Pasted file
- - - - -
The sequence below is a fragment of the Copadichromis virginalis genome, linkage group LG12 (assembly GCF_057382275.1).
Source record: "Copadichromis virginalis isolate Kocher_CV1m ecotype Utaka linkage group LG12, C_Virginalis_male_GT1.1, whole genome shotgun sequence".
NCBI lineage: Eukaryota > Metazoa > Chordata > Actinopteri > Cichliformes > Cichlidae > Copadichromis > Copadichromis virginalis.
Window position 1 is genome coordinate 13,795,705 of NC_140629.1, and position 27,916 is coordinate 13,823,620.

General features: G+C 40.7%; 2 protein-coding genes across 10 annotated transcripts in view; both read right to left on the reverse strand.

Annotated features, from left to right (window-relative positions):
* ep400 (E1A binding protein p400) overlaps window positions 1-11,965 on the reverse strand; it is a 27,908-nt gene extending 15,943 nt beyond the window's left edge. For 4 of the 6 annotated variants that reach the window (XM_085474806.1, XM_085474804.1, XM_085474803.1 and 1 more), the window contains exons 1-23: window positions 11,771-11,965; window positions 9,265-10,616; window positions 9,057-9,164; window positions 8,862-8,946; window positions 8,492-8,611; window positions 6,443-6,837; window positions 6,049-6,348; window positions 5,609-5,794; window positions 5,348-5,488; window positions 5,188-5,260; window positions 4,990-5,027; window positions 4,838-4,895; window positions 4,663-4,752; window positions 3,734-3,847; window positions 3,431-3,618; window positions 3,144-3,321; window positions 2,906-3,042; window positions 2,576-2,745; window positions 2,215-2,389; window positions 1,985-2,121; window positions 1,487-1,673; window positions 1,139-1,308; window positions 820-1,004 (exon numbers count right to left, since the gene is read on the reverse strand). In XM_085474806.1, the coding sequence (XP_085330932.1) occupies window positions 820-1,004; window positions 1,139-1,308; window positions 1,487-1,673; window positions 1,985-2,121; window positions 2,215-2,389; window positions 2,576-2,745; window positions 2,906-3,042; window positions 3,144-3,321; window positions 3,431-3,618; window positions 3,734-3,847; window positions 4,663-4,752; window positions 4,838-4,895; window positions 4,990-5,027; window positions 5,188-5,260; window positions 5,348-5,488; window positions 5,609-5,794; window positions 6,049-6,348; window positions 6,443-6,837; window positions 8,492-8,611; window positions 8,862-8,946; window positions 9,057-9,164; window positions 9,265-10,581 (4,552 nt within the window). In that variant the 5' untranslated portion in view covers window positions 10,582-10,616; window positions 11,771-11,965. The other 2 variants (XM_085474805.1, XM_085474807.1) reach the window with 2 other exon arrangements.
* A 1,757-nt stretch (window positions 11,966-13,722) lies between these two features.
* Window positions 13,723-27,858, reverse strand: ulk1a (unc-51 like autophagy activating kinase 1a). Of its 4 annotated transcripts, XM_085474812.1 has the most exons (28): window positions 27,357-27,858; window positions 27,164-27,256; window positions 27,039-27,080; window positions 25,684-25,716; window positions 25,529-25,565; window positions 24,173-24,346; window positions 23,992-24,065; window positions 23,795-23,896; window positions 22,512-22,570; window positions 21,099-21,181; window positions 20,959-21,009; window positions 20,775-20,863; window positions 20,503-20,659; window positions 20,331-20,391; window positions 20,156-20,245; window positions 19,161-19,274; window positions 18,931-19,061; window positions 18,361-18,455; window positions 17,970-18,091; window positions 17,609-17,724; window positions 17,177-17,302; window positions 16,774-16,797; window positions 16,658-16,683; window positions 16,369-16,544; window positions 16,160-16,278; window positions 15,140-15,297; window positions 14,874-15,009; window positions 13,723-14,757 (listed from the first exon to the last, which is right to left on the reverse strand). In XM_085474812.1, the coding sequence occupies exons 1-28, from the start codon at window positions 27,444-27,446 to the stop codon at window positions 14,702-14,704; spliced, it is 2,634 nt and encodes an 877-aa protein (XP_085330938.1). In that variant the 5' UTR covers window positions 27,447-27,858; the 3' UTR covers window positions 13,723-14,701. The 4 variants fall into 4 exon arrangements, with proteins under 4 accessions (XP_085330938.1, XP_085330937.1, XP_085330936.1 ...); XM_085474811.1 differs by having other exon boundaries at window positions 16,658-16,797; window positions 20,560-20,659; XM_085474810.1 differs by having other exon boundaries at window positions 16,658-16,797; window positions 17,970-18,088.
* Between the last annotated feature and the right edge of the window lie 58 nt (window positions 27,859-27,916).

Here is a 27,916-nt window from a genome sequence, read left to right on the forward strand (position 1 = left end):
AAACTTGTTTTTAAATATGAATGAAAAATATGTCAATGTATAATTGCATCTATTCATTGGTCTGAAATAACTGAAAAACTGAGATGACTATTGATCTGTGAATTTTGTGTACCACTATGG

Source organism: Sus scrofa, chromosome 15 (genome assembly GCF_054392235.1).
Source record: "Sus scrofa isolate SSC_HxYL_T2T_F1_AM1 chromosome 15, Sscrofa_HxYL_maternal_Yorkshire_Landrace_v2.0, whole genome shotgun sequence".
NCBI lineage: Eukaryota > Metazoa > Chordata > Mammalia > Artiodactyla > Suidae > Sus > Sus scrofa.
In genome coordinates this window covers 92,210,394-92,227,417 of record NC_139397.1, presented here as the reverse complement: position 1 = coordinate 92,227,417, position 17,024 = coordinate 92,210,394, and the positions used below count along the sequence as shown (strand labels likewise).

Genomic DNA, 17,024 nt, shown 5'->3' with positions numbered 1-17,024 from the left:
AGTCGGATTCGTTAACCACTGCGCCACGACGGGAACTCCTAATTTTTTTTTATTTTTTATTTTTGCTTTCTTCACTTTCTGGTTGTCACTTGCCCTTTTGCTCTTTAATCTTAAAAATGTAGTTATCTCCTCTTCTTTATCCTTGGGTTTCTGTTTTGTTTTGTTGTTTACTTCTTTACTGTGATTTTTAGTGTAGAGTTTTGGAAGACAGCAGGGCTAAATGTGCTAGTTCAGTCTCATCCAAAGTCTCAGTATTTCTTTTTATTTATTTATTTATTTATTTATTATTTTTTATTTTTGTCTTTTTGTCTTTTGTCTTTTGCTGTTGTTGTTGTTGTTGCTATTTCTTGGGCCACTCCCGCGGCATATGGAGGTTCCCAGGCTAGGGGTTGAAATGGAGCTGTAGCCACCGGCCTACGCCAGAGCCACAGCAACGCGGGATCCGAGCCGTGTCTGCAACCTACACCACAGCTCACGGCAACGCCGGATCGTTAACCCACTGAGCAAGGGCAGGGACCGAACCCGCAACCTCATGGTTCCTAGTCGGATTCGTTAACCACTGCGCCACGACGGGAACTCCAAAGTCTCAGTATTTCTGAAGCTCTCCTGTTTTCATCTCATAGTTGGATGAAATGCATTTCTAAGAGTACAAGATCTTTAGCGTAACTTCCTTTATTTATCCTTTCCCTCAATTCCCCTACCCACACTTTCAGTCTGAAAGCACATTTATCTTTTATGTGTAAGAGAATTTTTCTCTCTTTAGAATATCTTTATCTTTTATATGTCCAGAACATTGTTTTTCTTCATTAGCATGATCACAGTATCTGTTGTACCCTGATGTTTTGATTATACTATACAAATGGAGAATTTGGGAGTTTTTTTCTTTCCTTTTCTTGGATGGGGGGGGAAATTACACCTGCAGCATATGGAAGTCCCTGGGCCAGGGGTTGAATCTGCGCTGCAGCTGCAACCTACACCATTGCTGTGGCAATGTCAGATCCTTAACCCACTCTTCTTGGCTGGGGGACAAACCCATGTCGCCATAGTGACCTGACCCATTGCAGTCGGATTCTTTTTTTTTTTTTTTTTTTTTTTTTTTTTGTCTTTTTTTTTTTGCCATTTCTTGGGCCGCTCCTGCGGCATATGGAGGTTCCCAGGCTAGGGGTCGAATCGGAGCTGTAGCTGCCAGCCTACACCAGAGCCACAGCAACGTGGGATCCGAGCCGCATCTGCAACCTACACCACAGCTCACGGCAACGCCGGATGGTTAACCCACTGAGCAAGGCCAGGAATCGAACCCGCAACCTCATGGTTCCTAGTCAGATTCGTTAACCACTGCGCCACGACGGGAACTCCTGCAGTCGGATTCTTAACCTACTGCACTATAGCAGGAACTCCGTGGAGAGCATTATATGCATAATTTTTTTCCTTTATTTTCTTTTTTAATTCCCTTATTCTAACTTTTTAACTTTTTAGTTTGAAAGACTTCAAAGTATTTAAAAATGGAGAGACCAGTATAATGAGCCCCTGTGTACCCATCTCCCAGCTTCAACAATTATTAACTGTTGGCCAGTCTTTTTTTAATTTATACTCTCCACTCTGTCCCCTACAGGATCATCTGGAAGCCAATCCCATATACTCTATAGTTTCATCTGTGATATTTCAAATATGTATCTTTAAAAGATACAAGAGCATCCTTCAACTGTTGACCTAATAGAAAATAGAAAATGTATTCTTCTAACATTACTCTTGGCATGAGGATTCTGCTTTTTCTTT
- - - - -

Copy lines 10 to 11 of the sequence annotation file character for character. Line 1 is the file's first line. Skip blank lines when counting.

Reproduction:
* Between the last annotated feature and the right edge of the window lie 58 nt (window positions 27,859-27,916).

Here is a 27,916-nt window from a genome sequence, read left to right on the forward strand (position 1 = left end):